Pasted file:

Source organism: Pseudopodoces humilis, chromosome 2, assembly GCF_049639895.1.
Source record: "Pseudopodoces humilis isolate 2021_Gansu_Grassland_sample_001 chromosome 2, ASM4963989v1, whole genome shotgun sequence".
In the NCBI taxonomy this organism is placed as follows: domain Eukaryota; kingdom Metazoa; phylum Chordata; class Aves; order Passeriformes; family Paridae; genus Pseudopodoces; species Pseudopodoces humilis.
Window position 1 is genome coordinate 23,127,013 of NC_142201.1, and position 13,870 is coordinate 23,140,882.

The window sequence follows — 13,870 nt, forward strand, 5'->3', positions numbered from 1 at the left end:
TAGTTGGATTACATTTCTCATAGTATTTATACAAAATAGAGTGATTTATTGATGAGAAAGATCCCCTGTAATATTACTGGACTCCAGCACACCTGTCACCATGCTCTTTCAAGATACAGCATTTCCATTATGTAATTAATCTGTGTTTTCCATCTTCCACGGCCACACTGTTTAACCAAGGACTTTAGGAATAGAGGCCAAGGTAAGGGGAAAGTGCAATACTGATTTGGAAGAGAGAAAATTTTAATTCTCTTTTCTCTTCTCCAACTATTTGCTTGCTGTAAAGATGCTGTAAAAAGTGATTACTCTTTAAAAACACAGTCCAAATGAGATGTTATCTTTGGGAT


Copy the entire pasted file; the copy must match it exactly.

Source organism: Pseudopodoces humilis, chromosome 2, assembly GCF_049639895.1.
Source record: "Pseudopodoces humilis isolate 2021_Gansu_Grassland_sample_001 chromosome 2, ASM4963989v1, whole genome shotgun sequence".
In the NCBI taxonomy this organism is placed as follows: domain Eukaryota; kingdom Metazoa; phylum Chordata; class Aves; order Passeriformes; family Paridae; genus Pseudopodoces; species Pseudopodoces humilis.
Window position 1 is genome coordinate 23,127,013 of NC_142201.1, and position 13,870 is coordinate 23,140,882.

The window sequence follows — 13,870 nt, forward strand, 5'->3', positions numbered from 1 at the left end:
TAGTTGGATTACATTTCTCATAGTATTTATACAAAATAGAGTGATTTATTGATGAGAAAGATCCCCTGTAATATTACTGGACTCCAGCACACCTGTCACCATGCTCTTTCAAGATACAGCATTTCCATTATGTAATTAATCTGTGTTTTCCATCTTCCACGGCCACACTGTTTAACCAAGGACTTTAGGAATAGAGGCCAAGGTAAGGGGAAAGTGCAATACTGATTTGGAAGAGAGAAAATTTTAATTCTCTTTTCTCTTCTCCAACTATTTGCTTGCTGTAAAGATGCTGTAAAAAGTGATTACTCTTTAAAAACACAGTCCAAATGAGATGTTATCTTTGGGAT